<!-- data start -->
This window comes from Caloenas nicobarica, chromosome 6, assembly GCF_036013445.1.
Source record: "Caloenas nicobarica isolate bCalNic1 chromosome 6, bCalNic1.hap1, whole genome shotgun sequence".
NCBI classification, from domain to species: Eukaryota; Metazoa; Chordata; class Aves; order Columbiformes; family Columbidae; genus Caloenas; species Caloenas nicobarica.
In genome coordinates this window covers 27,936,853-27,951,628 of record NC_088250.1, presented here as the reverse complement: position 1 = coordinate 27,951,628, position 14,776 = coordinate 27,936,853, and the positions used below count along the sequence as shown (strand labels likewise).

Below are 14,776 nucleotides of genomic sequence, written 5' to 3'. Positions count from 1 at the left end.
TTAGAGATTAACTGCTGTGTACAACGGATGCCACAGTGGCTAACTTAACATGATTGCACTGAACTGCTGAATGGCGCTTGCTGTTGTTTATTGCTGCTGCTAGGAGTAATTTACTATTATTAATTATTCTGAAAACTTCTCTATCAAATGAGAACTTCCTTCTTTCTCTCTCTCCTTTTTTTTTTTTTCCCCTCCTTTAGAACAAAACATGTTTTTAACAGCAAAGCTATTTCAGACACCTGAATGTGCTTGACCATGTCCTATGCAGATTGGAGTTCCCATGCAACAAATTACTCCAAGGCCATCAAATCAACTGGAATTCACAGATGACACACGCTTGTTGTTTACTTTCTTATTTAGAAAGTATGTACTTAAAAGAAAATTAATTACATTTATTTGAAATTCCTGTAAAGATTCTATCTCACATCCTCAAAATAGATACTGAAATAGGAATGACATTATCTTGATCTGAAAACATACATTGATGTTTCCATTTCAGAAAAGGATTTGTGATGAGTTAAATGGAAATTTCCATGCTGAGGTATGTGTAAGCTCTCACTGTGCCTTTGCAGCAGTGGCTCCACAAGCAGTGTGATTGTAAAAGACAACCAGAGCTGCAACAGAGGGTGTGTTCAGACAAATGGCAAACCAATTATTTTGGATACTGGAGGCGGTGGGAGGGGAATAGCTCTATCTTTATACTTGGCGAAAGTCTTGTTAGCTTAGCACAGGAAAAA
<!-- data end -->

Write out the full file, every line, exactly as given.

This window comes from Caloenas nicobarica, chromosome 6, assembly GCF_036013445.1.
Source record: "Caloenas nicobarica isolate bCalNic1 chromosome 6, bCalNic1.hap1, whole genome shotgun sequence".
NCBI classification, from domain to species: Eukaryota; Metazoa; Chordata; class Aves; order Columbiformes; family Columbidae; genus Caloenas; species Caloenas nicobarica.
In genome coordinates this window covers 27,936,853-27,951,628 of record NC_088250.1, presented here as the reverse complement: position 1 = coordinate 27,951,628, position 14,776 = coordinate 27,936,853, and the positions used below count along the sequence as shown (strand labels likewise).

Below are 14,776 nucleotides of genomic sequence, written 5' to 3'. Positions count from 1 at the left end.
TTAGAGATTAACTGCTGTGTACAACGGATGCCACAGTGGCTAACTTAACATGATTGCACTGAACTGCTGAATGGCGCTTGCTGTTGTTTATTGCTGCTGCTAGGAGTAATTTACTATTATTAATTATTCTGAAAACTTCTCTATCAAATGAGAACTTCCTTCTTTCTCTCTCTCCTTTTTTTTTTTTTCCCCTCCTTTAGAACAAAACATGTTTTTAACAGCAAAGCTATTTCAGACACCTGAATGTGCTTGACCATGTCCTATGCAGATTGGAGTTCCCATGCAACAAATTACTCCAAGGCCATCAAATCAACTGGAATTCACAGATGACACACGCTTGTTGTTTACTTTCTTATTTAGAAAGTATGTACTTAAAAGAAAATTAATTACATTTATTTGAAATTCCTGTAAAGATTCTATCTCACATCCTCAAAATAGATACTGAAATAGGAATGACATTATCTTGATCTGAAAACATACATTGATGTTTCCATTTCAGAAAAGGATTTGTGATGAGTTAAATGGAAATTTCCATGCTGAGGTATGTGTAAGCTCTCACTGTGCCTTTGCAGCAGTGGCTCCACAAGCAGTGTGATTGTAAAAGACAACCAGAGCTGCAACAGAGGGTGTGTTCAGACAAATGGCAAACCAATTATTTTGGATACTGGAGGCGGTGGGAGGGGAATAGCTCTATCTTTATACTTGGCGAAAGTCTTGTTAGCTTAGCACAGGAAAAA